JC: One of my Sommelier friends is a heavy smoker. I always ask her how she does it. She always said to me that some of the greatest tasters in the world smoke, so it shouldn’t make a difference. 

I’ve always heard that smokers exhibit significantly lower taste sensitivity than non-smokers. So I always wondered why some Sommeliers would take this chance. I’ve also read that smokers are likely to experience the taste of wine differently, so they can’t experience the full complexity of the beverage. 

Cigarettes also affect the sense of smell, another essential aspect of wine tasting and tasting in general, so I’m confused on this one because my friend is pretty good at blind tastings.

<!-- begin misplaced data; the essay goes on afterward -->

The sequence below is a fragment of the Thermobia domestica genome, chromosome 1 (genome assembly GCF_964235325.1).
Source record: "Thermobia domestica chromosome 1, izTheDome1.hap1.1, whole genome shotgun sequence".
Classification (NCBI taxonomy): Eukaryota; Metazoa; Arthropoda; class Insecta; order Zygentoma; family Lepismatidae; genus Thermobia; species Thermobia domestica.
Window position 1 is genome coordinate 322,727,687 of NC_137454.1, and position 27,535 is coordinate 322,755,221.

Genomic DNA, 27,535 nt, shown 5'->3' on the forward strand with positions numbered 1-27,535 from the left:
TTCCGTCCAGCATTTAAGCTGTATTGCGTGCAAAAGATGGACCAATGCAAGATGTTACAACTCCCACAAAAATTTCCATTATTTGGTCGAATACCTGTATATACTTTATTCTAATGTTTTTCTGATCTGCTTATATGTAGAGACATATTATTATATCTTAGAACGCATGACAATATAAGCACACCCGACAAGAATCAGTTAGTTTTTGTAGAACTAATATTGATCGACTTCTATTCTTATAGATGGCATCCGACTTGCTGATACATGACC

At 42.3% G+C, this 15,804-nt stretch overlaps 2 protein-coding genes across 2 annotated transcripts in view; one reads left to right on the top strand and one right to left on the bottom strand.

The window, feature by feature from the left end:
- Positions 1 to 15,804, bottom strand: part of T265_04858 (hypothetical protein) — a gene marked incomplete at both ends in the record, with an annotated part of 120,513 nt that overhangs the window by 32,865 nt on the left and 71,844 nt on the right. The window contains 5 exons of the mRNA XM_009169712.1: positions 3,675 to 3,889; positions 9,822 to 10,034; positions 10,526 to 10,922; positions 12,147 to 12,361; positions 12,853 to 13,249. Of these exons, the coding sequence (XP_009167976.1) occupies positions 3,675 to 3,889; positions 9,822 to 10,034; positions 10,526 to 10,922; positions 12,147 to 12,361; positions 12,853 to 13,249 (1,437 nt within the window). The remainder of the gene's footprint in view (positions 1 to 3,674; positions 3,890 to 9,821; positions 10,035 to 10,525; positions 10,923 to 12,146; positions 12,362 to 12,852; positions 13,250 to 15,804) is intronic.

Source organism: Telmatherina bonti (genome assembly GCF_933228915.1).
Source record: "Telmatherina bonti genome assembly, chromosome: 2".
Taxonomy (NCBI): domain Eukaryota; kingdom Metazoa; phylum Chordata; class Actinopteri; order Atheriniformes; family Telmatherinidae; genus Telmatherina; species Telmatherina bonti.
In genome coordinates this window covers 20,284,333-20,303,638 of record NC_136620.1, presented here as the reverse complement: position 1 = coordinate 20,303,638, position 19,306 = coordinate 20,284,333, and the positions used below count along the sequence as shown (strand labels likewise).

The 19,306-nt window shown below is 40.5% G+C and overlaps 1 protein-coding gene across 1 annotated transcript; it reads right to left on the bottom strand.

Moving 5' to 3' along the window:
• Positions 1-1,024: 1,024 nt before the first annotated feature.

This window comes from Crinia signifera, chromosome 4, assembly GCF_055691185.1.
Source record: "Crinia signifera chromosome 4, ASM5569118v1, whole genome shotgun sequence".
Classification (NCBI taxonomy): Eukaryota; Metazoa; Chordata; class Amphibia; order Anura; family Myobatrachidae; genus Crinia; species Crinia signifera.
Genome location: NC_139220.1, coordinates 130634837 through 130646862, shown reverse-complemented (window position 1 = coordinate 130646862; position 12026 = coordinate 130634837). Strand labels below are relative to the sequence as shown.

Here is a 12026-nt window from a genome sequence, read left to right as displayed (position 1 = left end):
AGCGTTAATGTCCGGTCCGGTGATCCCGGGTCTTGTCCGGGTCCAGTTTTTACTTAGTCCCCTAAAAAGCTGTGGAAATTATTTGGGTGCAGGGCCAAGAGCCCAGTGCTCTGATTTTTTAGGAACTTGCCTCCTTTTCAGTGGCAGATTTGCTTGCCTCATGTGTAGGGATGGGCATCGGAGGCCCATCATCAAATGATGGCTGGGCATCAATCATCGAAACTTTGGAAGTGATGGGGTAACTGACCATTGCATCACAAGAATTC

GFR: In your mind, what is “hot” in the world of wine right now? And why?

JC: I think wines from Greece are making their way onto more  wine lists. Especially the wines of Northern Greece. The Malaguzia, Assyrtiko, and Chardonnay from Panagiotopoulos Winery, Chateau Porto Carras, and Filia Gi are amazing! Ktima Pavlidis Emphasis Series wines are all of high quality.

GFR: Aside from these fashions in wine drinking, what’s your current favourite wine style/region? And why?

JC: I love the wines of Sithonia and the wines of Drama. Sithonia has rich and savoury reds and complex whites. Drama has old world wines with a new world finesse and vines planted at elevation to give them great complexity.

GFR: And what’s not so hot? What has fallen out of favour? Why do you feel that is?